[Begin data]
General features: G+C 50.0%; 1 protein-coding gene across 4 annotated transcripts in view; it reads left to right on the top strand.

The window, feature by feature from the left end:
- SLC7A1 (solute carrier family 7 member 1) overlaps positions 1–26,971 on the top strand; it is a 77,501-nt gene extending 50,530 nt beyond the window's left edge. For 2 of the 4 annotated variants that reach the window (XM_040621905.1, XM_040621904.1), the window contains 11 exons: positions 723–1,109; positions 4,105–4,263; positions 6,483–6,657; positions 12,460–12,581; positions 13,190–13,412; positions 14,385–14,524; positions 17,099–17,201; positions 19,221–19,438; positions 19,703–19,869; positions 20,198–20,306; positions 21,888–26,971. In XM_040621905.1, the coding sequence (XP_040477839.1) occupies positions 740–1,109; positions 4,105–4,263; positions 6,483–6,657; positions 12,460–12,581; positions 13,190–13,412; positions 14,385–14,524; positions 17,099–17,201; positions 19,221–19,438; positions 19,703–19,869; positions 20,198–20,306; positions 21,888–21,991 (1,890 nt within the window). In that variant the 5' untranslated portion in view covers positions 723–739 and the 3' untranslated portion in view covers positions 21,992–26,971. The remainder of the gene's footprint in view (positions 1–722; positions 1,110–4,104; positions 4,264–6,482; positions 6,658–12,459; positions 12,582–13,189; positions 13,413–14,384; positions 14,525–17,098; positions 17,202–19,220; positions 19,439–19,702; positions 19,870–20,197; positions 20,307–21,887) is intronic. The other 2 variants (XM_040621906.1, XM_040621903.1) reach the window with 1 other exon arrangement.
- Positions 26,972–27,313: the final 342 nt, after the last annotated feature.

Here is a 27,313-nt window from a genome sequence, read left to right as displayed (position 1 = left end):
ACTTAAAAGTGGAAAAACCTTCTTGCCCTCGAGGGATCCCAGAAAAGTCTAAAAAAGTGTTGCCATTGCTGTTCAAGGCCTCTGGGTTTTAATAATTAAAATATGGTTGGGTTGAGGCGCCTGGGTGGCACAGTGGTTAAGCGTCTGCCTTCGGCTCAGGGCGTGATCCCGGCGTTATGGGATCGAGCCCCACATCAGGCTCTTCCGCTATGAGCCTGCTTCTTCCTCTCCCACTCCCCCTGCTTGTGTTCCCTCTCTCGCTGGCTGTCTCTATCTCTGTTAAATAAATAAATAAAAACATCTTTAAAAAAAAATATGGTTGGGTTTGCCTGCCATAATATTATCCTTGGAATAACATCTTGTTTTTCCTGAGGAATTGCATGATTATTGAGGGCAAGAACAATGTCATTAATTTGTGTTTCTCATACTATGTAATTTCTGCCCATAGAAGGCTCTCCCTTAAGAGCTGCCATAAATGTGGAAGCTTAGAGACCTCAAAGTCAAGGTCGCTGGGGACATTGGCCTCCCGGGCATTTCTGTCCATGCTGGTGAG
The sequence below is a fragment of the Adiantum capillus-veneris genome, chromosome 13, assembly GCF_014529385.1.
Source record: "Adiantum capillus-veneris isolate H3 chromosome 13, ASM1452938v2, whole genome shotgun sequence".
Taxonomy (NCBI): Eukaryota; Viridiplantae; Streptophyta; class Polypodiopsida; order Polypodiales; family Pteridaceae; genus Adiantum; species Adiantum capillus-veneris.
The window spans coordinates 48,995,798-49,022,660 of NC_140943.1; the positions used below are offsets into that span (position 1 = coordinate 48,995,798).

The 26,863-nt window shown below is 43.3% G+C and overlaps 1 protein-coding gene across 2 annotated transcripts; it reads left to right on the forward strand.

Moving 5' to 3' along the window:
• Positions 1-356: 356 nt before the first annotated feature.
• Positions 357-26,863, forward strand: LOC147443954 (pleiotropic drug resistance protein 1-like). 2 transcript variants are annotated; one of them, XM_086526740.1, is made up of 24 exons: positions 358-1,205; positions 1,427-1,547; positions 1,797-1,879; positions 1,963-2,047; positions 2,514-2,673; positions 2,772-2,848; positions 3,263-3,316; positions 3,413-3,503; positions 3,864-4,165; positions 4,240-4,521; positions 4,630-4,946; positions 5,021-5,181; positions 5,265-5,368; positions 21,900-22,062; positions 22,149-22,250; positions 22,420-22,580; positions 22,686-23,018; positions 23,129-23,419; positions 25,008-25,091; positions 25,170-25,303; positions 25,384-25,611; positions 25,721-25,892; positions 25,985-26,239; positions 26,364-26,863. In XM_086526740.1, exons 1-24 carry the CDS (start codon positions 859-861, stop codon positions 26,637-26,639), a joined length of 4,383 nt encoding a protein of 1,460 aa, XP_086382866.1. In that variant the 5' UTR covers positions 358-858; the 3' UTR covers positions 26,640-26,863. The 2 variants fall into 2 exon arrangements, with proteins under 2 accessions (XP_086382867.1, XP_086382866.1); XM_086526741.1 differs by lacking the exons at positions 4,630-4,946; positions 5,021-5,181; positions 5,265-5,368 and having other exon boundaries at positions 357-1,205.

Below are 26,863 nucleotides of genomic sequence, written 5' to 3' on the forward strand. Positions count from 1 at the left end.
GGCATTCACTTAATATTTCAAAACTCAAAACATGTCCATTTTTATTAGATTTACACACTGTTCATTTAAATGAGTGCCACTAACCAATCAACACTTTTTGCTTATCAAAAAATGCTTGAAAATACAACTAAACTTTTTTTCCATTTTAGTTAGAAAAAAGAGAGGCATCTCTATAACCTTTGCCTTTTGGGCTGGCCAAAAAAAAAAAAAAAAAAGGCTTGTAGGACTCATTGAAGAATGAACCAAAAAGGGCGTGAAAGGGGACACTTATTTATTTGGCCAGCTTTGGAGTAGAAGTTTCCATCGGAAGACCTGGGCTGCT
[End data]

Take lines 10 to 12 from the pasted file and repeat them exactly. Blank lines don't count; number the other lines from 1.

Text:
The window spans coordinates 48,995,798-49,022,660 of NC_140943.1; the positions used below are offsets into that span (position 1 = coordinate 48,995,798).

The 26,863-nt window shown below is 43.3% G+C and overlaps 1 protein-coding gene across 2 annotated transcripts; it reads left to right on the forward strand.

Moving 5' to 3' along the window: